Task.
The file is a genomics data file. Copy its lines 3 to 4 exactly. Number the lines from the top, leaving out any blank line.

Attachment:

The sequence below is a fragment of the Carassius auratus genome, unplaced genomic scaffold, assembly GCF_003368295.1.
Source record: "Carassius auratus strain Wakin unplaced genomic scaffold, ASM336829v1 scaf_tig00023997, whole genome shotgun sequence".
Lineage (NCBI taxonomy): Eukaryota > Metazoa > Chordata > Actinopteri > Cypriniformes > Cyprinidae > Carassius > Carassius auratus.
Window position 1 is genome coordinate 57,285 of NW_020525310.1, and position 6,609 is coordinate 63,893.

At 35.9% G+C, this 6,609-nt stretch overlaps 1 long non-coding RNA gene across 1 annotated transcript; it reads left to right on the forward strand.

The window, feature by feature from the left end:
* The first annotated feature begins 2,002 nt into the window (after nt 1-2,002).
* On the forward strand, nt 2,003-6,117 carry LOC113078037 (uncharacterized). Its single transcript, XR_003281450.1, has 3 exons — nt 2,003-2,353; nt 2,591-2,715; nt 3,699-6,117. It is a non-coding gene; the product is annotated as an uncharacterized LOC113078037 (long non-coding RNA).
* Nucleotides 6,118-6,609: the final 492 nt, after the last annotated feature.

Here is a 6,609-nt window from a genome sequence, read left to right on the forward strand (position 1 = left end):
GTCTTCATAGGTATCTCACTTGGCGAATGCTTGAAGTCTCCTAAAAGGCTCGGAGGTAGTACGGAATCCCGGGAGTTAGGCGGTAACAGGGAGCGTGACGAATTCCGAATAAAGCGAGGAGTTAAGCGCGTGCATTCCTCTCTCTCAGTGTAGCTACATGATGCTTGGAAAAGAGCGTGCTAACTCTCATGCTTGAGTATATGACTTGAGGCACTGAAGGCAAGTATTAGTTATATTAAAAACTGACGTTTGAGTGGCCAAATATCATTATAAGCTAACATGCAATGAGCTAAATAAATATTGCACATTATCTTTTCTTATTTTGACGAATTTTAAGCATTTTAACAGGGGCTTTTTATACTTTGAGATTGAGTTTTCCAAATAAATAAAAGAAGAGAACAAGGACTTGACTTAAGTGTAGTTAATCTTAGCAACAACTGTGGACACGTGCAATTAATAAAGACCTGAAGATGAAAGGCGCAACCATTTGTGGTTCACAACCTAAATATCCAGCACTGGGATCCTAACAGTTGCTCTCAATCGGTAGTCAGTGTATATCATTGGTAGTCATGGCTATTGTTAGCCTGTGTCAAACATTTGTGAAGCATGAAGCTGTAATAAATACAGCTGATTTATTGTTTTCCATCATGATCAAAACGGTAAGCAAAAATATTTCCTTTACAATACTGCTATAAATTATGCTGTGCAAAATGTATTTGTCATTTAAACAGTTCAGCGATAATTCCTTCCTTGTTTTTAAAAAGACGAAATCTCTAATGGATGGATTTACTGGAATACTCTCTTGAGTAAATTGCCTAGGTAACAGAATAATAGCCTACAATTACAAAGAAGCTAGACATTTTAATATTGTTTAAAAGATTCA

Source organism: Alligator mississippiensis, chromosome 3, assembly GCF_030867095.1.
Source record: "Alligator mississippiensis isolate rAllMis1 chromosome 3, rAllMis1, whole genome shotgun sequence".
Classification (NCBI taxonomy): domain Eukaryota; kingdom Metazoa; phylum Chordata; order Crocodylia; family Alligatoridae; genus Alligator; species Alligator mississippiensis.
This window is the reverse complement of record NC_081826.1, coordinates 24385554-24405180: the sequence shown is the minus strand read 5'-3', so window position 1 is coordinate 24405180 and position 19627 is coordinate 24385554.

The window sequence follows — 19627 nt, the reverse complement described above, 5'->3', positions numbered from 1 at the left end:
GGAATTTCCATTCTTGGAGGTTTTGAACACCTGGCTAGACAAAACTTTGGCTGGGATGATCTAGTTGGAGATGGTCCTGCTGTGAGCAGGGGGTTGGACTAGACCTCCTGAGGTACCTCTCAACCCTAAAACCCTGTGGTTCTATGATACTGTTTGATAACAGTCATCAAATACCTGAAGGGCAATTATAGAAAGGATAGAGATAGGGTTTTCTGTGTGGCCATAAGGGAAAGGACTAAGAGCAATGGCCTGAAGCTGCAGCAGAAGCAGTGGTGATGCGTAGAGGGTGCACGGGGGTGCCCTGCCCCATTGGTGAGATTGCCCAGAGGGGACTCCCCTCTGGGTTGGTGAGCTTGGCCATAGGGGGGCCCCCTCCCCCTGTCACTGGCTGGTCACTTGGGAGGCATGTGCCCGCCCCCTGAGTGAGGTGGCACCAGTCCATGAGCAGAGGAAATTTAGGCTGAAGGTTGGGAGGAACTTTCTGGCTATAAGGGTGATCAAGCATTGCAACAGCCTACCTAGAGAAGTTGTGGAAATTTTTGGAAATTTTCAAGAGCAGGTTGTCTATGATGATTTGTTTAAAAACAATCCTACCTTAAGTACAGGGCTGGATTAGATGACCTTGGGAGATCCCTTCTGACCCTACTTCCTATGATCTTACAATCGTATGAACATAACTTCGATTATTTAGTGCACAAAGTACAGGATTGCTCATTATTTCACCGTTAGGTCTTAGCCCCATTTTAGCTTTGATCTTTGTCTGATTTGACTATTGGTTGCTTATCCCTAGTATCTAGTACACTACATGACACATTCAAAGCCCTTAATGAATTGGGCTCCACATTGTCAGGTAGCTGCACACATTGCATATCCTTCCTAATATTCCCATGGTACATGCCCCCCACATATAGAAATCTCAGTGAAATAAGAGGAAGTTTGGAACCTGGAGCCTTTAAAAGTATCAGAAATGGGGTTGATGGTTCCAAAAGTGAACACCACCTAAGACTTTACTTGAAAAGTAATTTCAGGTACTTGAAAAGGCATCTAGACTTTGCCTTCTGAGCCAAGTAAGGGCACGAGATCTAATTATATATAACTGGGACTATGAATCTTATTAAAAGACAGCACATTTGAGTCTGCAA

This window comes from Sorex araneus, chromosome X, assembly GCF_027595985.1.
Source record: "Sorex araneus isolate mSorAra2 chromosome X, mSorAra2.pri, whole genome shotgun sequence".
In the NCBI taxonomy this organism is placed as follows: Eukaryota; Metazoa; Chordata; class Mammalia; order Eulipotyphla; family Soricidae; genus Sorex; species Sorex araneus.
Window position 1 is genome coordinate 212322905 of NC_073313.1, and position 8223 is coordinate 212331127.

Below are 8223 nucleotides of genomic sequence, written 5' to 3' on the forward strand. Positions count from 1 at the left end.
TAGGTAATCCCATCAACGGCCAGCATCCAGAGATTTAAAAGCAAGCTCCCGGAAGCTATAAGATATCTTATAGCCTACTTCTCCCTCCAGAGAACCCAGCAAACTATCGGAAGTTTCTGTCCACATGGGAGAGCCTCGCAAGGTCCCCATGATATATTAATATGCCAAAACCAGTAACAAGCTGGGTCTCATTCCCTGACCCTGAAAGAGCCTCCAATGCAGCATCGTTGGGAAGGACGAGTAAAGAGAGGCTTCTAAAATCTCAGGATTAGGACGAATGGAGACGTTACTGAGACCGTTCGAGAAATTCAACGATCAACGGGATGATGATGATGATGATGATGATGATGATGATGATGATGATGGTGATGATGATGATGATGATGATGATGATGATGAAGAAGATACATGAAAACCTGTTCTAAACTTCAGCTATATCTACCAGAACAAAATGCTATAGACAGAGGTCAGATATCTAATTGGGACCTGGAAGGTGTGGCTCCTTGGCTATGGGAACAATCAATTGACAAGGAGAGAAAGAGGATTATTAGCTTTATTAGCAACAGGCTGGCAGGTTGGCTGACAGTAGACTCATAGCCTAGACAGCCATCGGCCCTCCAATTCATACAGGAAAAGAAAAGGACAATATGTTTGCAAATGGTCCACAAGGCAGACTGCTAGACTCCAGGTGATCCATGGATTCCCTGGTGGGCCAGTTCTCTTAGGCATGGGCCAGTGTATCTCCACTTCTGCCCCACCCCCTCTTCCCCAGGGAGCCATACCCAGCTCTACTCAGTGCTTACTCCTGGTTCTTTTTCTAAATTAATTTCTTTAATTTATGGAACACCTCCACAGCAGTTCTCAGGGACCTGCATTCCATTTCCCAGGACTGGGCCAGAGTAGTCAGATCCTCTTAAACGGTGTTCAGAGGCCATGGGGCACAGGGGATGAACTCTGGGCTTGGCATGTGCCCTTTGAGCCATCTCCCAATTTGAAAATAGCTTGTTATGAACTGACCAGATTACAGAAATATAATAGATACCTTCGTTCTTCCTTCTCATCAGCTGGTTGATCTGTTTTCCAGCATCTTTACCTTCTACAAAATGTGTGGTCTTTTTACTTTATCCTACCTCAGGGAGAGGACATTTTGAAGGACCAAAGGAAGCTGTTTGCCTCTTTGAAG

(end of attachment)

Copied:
Lineage (NCBI taxonomy): Eukaryota > Metazoa > Chordata > Actinopteri > Cypriniformes > Cyprinidae > Carassius > Carassius auratus.
Window position 1 is genome coordinate 57,285 of NW_020525310.1, and position 6,609 is coordinate 63,893.